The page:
Well-Known Voices Add to Criticism of Letpadan Crackdown
By Nobel Zaw 12 March 2015
RANGOON — Prominent public figures on Thursday denounced a violent police crackdown on protesting students this week in Letpadan, Pegu Division, at a solidarity event in Rangoon organized by the Free Funeral Service Society (FFSS) and attended by hundreds.
Student leader Min Ko Naing from the 88 Generation Peace and Open Society; Rangoon parliamentarian Nyo Nyo Thin, FFSS founder Kyaw Thu; famous writers Sein Win (Pa D Gone) and Tharrawaddy San San Nweh; and members of the National Network for Education Reform (NNER) were among those directing the latest criticism toward the government’s forcible dispersal of the demonstration and detention of 127 activists.
At a meeting hall packed to the point that some would-be attendees were left standing outside, Rangoon Division parliament lawmaker Nyo Nyo Thin said the government should apologize to the public and students who have been advocating education reform for months.
“The government, which has vowed to be held accountable to the public, frequently [perpetrates] violence against the students and the public, and must apologize and pay its debt to the students and public,” she told an audience at times raptly silent and alternately raucous in its support of the speakers’ remarks.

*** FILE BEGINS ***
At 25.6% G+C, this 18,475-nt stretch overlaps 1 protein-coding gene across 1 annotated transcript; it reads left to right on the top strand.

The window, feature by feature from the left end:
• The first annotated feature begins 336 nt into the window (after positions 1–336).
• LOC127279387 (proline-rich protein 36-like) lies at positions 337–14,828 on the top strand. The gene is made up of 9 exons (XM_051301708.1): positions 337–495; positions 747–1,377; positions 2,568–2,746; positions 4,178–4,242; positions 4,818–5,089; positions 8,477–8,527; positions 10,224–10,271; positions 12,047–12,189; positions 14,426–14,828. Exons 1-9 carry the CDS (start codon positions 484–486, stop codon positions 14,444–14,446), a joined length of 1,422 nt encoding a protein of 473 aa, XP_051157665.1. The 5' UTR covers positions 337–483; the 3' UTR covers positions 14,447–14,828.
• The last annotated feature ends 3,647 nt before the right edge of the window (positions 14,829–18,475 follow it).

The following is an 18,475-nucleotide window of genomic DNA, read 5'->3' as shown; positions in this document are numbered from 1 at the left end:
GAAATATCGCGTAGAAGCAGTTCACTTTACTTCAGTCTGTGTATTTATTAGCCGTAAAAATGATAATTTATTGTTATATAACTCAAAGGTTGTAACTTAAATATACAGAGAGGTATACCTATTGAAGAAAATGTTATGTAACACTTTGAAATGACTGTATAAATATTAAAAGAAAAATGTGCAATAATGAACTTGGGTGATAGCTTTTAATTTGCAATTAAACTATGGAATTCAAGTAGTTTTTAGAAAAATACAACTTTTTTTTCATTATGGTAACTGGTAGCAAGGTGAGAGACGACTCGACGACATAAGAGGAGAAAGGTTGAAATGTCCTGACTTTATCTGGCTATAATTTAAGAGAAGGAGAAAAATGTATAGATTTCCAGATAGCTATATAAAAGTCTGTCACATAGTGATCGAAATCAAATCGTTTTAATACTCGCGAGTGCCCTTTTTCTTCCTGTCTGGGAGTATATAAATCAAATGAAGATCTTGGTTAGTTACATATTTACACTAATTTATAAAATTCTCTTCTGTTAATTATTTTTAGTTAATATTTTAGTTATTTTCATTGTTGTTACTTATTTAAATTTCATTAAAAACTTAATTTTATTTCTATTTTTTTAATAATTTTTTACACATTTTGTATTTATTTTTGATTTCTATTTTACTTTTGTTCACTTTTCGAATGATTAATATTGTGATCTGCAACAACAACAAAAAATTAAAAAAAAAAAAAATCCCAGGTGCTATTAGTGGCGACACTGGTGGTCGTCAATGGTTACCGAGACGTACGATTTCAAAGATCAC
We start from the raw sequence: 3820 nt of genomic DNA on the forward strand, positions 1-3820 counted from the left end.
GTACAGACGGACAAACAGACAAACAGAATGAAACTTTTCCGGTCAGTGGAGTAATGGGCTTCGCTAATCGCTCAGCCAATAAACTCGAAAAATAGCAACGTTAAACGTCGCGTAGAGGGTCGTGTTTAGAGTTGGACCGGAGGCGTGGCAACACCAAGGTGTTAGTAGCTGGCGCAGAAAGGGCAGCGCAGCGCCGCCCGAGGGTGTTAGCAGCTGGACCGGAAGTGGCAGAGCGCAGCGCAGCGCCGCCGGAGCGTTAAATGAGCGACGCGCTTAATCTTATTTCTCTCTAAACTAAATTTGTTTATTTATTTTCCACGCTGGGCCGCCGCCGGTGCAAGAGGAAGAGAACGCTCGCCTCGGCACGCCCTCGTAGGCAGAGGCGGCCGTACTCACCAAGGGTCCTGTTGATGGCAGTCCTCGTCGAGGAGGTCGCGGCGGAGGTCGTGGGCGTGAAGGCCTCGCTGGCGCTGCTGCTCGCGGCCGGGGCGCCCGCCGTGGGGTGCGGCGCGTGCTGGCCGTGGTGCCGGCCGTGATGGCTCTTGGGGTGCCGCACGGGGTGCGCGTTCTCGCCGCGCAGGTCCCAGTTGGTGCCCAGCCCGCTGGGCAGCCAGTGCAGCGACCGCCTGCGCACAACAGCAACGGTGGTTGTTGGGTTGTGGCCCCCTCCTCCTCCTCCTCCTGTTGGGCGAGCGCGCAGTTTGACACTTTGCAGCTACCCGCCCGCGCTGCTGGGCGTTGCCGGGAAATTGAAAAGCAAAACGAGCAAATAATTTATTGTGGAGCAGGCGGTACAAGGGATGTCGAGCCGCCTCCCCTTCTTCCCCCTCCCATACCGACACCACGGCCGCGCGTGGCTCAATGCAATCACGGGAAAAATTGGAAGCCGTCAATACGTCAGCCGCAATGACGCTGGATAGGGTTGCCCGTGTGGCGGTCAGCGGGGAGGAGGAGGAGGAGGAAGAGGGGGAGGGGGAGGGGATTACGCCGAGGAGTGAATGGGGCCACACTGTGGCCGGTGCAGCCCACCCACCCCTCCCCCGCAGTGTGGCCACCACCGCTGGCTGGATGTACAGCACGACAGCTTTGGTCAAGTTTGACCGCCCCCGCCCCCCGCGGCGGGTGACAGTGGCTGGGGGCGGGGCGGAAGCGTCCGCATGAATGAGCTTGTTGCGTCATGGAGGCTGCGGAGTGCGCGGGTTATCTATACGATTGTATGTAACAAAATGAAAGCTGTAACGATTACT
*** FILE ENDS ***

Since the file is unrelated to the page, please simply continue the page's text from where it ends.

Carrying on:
About 200 student protestors seeking to complete a march from Letpadan to Rangoon were beaten with police batons on Tuesday afternoon, ending a tense weeklong standoff with authorities. Dozens were injured and 127 people were detained, at least 15 of whom were released on Thursday.
Kyaw Thu’s FFSS was at the scene of the Letpadan protest and provided ambulances for several of the students injured in the chaos.
Student leader Min Ko Naing condemned the violent crackdown on the students, and said that societal stakeholders would need to come together to face the many difficult challenges and changes in store for Burma this year.
The writer Tharyarwady San San Nwat said: “Whatever the truth be, in the face many depredations, the truth will prevail. Facing severe depredations, the students have prevailed.”
Protest singer Mun Awng performed a song composed for the student protest movement that the audience soon joined in singing. It proved an emotional rallying cry for those in attendance, with the hall growing even more crowded as the tune prompted people outside to wedge their way into the venue.
In a somber moment before the roster of speakers took the stage, attendees observed a minute of silence for students and other victims of the crackdown. Students and activists inaugurated a one-week campaign at the rally in which participants will wear stickers featuring a black background offset by a red fist and the phrase “The students are victorious.”
Ashin Sandar Dika, one of Burma’s most revered monks, sent a letter to the event that Kyaw Thu from FFSS read to the crowd.
“Like the former monk who rarely changes his behavior, this violent crackdown bears witness: Ex-dictators have not changed their behavior,” the monk wrote.